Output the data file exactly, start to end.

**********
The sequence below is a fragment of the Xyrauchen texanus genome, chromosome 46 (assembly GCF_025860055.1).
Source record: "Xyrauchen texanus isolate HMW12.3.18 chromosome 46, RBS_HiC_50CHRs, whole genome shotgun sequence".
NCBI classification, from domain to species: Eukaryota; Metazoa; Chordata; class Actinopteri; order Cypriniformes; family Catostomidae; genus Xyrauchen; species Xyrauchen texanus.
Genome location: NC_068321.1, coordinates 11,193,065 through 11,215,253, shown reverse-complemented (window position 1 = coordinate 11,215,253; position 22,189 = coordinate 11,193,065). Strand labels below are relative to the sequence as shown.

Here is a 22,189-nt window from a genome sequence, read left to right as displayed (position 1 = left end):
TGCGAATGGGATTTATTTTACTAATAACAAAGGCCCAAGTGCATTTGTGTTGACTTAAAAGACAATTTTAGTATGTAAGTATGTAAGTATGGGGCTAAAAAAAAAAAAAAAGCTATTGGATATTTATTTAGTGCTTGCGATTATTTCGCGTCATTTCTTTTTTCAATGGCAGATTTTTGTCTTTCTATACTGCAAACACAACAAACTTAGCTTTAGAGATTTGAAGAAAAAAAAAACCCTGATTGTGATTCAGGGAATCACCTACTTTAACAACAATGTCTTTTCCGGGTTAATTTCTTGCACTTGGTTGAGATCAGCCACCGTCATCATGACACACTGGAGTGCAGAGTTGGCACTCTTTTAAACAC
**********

The sequence below is a fragment of the Xyrauchen texanus genome, chromosome 46 (assembly GCF_025860055.1).
Source record: "Xyrauchen texanus isolate HMW12.3.18 chromosome 46, RBS_HiC_50CHRs, whole genome shotgun sequence".
NCBI classification, from domain to species: Eukaryota; Metazoa; Chordata; class Actinopteri; order Cypriniformes; family Catostomidae; genus Xyrauchen; species Xyrauchen texanus.
Genome location: NC_068321.1, coordinates 11,193,065 through 11,215,253, shown reverse-complemented (window position 1 = coordinate 11,215,253; position 22,189 = coordinate 11,193,065). Strand labels below are relative to the sequence as shown.

Here is a 22,189-nt window from a genome sequence, read left to right as displayed (position 1 = left end):
TGCGAATGGGATTTATTTTACTAATAACAAAGGCCCAAGTGCATTTGTGTTGACTTAAAAGACAATTTTAGTATGTAAGTATGTAAGTATGGGGCTAAAAAAAAAAAAAAAGCTATTGGATATTTATTTAGTGCTTGCGATTATTTCGCGTCATTTCTTTTTTCAATGGCAGATTTTTGTCTTTCTATACTGCAAACACAACAAACTTAGCTTTAGAGATTTGAAGAAAAAAAAAACCCTGATTGTGATTCAGGGAATCACCTACTTTAACAACAATGTCTTTTCCGGGTTAATTTCTTGCACTTGGTTGAGATCAGCCACCGTCATCATGACACACTGGAGTGCAGAGTTGGCACTCTTTTAAACAC